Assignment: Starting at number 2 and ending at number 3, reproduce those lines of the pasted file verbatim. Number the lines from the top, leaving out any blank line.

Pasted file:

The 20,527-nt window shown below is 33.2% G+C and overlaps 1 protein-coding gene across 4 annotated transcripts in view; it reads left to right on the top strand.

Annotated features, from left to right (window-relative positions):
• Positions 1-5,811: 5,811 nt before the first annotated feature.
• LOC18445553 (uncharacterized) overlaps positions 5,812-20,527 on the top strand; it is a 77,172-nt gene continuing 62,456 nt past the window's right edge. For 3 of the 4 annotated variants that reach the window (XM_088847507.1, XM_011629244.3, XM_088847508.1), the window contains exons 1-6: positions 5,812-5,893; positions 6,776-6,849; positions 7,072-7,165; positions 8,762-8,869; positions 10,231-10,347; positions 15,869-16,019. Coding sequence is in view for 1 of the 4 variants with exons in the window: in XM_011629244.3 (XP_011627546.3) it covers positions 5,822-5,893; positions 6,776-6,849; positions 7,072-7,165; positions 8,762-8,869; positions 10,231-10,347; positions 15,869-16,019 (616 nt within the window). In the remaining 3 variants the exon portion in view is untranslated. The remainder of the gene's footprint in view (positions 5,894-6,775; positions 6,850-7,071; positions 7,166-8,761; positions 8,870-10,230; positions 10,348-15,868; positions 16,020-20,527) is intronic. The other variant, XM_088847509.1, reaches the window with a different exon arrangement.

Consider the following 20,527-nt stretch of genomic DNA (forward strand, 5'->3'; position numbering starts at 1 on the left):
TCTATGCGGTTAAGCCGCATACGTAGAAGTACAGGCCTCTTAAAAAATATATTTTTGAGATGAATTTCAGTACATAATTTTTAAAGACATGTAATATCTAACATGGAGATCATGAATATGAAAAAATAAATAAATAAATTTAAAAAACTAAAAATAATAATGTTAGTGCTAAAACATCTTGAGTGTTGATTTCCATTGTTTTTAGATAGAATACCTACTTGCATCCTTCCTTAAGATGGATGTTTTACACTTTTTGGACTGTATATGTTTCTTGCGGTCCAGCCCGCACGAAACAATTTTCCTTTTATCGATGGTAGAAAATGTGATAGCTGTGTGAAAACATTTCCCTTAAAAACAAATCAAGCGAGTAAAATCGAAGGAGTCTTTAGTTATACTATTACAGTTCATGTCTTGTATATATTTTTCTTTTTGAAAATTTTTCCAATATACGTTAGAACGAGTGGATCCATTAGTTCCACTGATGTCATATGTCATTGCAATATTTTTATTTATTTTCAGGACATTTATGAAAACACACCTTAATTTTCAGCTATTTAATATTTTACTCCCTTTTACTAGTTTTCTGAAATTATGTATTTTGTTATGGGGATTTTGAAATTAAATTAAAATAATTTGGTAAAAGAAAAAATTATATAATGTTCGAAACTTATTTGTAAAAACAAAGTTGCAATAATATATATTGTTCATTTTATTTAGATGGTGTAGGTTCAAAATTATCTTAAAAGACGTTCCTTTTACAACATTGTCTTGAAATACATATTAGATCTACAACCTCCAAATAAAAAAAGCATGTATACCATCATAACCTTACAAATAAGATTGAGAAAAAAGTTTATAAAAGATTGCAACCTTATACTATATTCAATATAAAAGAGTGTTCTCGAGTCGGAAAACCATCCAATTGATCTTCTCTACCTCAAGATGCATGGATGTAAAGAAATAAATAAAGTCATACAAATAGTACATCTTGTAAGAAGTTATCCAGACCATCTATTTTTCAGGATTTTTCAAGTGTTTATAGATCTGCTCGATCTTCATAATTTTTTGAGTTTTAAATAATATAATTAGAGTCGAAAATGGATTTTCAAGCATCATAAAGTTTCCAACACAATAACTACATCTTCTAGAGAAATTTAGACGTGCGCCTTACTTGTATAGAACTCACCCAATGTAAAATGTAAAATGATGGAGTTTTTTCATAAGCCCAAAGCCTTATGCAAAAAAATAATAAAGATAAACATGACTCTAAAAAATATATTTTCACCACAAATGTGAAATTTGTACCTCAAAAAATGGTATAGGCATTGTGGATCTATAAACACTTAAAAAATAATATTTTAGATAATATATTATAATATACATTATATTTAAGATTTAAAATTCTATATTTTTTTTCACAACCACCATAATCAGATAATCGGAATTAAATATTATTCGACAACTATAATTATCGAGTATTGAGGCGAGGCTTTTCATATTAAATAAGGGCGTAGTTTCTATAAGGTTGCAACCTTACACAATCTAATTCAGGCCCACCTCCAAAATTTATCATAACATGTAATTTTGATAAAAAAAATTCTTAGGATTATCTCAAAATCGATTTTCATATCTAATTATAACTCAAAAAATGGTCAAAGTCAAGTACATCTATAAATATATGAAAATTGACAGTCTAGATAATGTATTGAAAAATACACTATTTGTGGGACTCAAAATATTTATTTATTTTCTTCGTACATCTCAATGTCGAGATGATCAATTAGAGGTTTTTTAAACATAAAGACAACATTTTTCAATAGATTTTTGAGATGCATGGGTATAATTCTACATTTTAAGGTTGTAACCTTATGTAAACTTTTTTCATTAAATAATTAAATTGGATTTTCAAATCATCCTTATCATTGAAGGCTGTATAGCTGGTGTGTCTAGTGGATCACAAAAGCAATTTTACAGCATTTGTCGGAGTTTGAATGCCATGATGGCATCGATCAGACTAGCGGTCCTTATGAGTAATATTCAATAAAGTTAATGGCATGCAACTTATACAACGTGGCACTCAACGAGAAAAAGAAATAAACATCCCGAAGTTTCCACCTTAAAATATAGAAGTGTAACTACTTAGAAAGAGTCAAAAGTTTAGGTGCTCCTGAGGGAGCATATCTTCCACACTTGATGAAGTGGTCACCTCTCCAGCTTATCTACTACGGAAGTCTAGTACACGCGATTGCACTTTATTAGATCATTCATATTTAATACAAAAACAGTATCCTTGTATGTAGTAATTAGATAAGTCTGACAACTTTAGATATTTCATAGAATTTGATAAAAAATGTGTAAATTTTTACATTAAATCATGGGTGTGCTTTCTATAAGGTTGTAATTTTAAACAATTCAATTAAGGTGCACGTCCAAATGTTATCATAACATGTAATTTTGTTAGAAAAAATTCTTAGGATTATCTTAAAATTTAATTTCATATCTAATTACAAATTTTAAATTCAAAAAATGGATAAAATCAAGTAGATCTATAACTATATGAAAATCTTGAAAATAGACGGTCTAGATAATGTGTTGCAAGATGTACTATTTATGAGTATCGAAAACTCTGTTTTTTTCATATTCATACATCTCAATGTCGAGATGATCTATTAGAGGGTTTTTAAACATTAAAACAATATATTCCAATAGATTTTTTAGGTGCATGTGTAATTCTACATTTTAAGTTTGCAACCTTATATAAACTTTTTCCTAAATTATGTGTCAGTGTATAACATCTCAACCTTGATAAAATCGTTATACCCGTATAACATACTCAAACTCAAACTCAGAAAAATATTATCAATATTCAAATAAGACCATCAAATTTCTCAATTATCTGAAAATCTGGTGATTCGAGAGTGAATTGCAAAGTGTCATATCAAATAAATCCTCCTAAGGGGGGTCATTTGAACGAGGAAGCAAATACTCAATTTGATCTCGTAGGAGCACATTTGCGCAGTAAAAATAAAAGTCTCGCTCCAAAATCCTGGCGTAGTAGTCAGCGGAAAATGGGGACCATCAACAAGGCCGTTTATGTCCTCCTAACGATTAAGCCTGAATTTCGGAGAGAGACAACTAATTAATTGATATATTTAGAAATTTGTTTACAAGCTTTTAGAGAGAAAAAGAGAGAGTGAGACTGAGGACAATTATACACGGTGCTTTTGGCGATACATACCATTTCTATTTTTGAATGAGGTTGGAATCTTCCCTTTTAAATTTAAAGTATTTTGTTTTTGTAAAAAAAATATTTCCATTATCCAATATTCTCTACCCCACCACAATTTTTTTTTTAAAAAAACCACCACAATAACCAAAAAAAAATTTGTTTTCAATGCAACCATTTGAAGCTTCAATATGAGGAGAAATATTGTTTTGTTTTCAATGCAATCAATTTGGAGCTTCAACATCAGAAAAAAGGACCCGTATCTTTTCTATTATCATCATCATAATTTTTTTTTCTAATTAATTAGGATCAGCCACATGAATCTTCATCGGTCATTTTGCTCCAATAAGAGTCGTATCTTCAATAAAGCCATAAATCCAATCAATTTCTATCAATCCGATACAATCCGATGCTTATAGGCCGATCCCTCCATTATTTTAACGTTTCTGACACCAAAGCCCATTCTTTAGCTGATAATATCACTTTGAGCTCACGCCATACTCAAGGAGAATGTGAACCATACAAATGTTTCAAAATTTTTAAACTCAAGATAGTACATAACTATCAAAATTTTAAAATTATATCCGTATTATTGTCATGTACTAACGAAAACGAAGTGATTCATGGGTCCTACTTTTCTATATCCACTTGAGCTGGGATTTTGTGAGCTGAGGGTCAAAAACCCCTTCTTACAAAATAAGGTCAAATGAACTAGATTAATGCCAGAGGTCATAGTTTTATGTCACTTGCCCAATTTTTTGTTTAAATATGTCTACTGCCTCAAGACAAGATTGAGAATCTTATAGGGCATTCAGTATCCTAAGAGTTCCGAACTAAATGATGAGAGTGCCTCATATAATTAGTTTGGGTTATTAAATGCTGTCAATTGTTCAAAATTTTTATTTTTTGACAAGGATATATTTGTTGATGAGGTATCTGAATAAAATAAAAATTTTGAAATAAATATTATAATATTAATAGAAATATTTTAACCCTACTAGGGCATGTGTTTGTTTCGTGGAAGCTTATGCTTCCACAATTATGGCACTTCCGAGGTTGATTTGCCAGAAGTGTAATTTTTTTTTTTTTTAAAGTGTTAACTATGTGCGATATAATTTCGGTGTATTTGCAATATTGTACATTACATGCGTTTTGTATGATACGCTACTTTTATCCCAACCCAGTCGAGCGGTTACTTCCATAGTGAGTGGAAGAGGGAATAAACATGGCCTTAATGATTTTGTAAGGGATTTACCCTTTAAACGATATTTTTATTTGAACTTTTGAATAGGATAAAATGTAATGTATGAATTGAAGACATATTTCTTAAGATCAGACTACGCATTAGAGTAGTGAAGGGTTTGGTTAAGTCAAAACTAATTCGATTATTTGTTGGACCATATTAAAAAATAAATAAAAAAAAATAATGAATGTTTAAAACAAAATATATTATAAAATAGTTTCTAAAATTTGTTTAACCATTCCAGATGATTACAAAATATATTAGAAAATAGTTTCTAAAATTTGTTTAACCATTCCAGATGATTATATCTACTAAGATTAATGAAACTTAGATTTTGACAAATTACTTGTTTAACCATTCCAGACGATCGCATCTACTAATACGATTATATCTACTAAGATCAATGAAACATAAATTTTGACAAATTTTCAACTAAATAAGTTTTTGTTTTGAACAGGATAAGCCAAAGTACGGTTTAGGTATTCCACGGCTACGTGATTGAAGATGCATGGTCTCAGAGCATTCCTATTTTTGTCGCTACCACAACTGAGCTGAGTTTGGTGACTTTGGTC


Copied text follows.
Annotated features, from left to right (window-relative positions):
• Positions 1-5,811: 5,811 nt before the first annotated feature.